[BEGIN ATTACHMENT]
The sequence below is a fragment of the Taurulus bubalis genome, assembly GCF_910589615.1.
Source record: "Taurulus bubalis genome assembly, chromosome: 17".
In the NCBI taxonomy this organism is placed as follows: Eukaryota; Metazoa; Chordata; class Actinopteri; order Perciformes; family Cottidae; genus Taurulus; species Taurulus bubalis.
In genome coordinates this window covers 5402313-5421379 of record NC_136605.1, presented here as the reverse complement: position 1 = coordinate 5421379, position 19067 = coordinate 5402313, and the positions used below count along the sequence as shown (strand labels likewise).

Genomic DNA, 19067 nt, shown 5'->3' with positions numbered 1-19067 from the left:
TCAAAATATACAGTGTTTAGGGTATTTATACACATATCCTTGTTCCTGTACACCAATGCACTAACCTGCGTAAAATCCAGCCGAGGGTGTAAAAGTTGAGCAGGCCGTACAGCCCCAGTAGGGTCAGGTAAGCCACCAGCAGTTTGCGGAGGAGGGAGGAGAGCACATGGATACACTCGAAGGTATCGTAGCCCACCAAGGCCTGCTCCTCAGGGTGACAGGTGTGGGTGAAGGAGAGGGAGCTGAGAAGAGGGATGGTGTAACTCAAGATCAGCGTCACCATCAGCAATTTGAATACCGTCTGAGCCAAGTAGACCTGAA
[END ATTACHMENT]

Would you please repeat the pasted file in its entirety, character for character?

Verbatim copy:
The sequence below is a fragment of the Taurulus bubalis genome, assembly GCF_910589615.1.
Source record: "Taurulus bubalis genome assembly, chromosome: 17".
In the NCBI taxonomy this organism is placed as follows: Eukaryota; Metazoa; Chordata; class Actinopteri; order Perciformes; family Cottidae; genus Taurulus; species Taurulus bubalis.
In genome coordinates this window covers 5402313-5421379 of record NC_136605.1, presented here as the reverse complement: position 1 = coordinate 5421379, position 19067 = coordinate 5402313, and the positions used below count along the sequence as shown (strand labels likewise).

Genomic DNA, 19067 nt, shown 5'->3' with positions numbered 1-19067 from the left:
TCAAAATATACAGTGTTTAGGGTATTTATACACATATCCTTGTTCCTGTACACCAATGCACTAACCTGCGTAAAATCCAGCCGAGGGTGTAAAAGTTGAGCAGGCCGTACAGCCCCAGTAGGGTCAGGTAAGCCACCAGCAGTTTGCGGAGGAGGGAGGAGAGCACATGGATACACTCGAAGGTATCGTAGCCCACCAAGGCCTGCTCCTCAGGGTGACAGGTGTGGGTGAAGGAGAGGGAGCTGAGAAGAGGGATGGTGTAACTCAAGATCAGCGTCACCATCAGCAATTTGAATACCGTCTGAGCCAAGTAGACCTGAA